Birth pains of a new nation plague Southern Sudan

In terms of challenges, southern Sudan faces some mammoth ones in the coming months and years. As if giving birth to a new nation on July 9 were not enough, recent violence and looting in the disputed border town of Abyei is threatening to impede the process.

Men looting food in Sudan.

Men transport sacks of food looted from a compound belonging to the World Food Programme in Abyei, Sudan. REUTERS/Stuart Price

Instability in the area is creating food and fuel crises. Think you’re getting gouged at the pump these days? One of our staff members in Sudan filled his tank yesterday at what was equivalent to $15 a gallon.

All of this is sending tens of thousands of people south. Some are returning “home” after living in the north for as long as a generation. Others are escaping the violence, in search of a new start.

Unfortunately, southern Sudan doesn’t have much to offer its newest residents.

In January, the New York Times reported some staggering statistics about the south.

  • 83 percent of the population lives in rural areas
  • The 3,400 miles of road are virtually unpaved and only passable during the dry season
  • Life expectancy is 42 years
  • 51% of the population lives below the national poverty line of $22 a month
  • Only 1% of households have a bank account
  • Only 1.9% of the population has completed primary school

In terms of development, “There’s almost a blank page,” says World Concern Senior Director of Disaster Response and Security Nick Archer.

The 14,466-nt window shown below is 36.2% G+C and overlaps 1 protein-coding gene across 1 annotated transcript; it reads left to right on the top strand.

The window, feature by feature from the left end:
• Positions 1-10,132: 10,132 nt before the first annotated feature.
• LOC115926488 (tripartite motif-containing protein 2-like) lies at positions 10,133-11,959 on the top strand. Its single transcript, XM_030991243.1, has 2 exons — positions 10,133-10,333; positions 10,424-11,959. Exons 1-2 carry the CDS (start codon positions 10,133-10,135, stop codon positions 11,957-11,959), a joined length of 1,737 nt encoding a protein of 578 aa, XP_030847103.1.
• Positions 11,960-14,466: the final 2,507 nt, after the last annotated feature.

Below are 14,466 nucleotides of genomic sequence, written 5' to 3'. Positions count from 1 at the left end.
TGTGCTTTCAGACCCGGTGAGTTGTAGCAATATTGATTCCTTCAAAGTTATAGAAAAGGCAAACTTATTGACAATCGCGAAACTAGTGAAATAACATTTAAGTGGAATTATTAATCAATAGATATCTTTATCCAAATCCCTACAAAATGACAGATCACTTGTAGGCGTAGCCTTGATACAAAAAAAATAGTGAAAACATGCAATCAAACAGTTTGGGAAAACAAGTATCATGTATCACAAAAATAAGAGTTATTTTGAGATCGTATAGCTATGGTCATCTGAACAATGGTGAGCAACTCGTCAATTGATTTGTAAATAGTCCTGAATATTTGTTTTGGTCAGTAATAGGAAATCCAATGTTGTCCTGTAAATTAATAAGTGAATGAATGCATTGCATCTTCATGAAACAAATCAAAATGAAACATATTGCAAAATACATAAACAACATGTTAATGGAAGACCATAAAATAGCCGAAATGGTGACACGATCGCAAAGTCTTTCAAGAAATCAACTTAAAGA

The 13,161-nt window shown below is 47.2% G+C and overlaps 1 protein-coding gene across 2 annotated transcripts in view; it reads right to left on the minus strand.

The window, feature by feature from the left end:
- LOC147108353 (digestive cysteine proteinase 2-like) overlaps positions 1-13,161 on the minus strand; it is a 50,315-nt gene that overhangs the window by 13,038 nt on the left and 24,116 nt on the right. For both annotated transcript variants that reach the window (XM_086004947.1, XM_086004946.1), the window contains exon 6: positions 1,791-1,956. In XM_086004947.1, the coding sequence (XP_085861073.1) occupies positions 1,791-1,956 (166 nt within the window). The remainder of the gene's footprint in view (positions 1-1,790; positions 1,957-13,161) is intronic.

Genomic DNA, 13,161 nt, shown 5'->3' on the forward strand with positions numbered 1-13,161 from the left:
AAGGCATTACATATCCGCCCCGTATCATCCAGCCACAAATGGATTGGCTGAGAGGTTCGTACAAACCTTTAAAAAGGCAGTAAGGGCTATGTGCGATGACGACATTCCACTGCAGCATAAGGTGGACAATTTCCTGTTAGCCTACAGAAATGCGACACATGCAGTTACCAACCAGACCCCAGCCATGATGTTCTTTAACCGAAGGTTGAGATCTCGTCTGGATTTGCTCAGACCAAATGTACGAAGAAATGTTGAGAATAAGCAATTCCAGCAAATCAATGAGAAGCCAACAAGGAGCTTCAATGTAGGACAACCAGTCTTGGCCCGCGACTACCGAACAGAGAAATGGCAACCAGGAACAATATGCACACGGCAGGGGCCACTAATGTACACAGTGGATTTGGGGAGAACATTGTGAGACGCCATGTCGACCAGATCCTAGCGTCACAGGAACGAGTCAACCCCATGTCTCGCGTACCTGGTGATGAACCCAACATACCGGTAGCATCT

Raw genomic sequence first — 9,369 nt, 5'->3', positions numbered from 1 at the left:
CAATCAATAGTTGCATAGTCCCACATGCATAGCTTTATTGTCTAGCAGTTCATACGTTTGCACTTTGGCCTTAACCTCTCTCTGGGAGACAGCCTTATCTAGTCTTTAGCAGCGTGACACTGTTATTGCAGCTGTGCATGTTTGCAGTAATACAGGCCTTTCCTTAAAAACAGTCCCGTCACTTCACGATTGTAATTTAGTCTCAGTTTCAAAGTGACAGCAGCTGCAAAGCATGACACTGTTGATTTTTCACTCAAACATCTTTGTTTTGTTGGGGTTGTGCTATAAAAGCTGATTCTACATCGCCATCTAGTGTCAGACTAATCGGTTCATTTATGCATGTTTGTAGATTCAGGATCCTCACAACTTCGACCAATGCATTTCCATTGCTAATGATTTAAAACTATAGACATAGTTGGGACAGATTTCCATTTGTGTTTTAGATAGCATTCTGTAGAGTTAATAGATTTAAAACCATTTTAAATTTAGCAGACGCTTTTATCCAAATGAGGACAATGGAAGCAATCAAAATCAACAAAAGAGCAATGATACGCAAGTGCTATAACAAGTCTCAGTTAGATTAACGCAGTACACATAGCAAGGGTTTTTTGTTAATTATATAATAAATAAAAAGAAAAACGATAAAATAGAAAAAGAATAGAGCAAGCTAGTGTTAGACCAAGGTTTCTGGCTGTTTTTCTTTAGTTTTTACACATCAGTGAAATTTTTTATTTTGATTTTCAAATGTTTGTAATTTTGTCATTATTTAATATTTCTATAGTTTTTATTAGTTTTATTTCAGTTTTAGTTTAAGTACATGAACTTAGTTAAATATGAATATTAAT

We’re approaching these monumental challenges in several ways: meeting an immediate need for food by providing emergency rations of food to returnees, and helping develop an economy through vocational training, small savings groups and village banks.

South Sudan's President Salva Kiir addresses the media.

As South Sudan's president, Salva Kiir faces some huge challenges ahead. He's seen here addressing the media in Juba. REUTERS/Paul Banks

“There is a dearth of skilled labor,” says Archer, pointing out this presents another challenge in establishing a new government for South Sudan as well.

“This area [where we work] is really remote. It has almost never had any kind of development. The clock has hardly started ticking,” he said.

But the clock is ticking toward July 9, and according to Archer, there is a window of about three to five years for southern Sudan’s government to demonstrate progress for the country to hold together. “There is a school of thought that if it doesn’t happen within that window, the country could disintegrate.” Ongoing tribal rivalries are primarily to blame for this, he said.

Since stimulating economic activity in Sudan is a critical step in building a new nation – and something we can help with – we’re focusing our efforts on this. Read how savings groups are bringing hope to women in Sudan.

It’s a small start, and development of this magnitude will take time. Please join us in praying for a peaceful, safe birth of this new nation.

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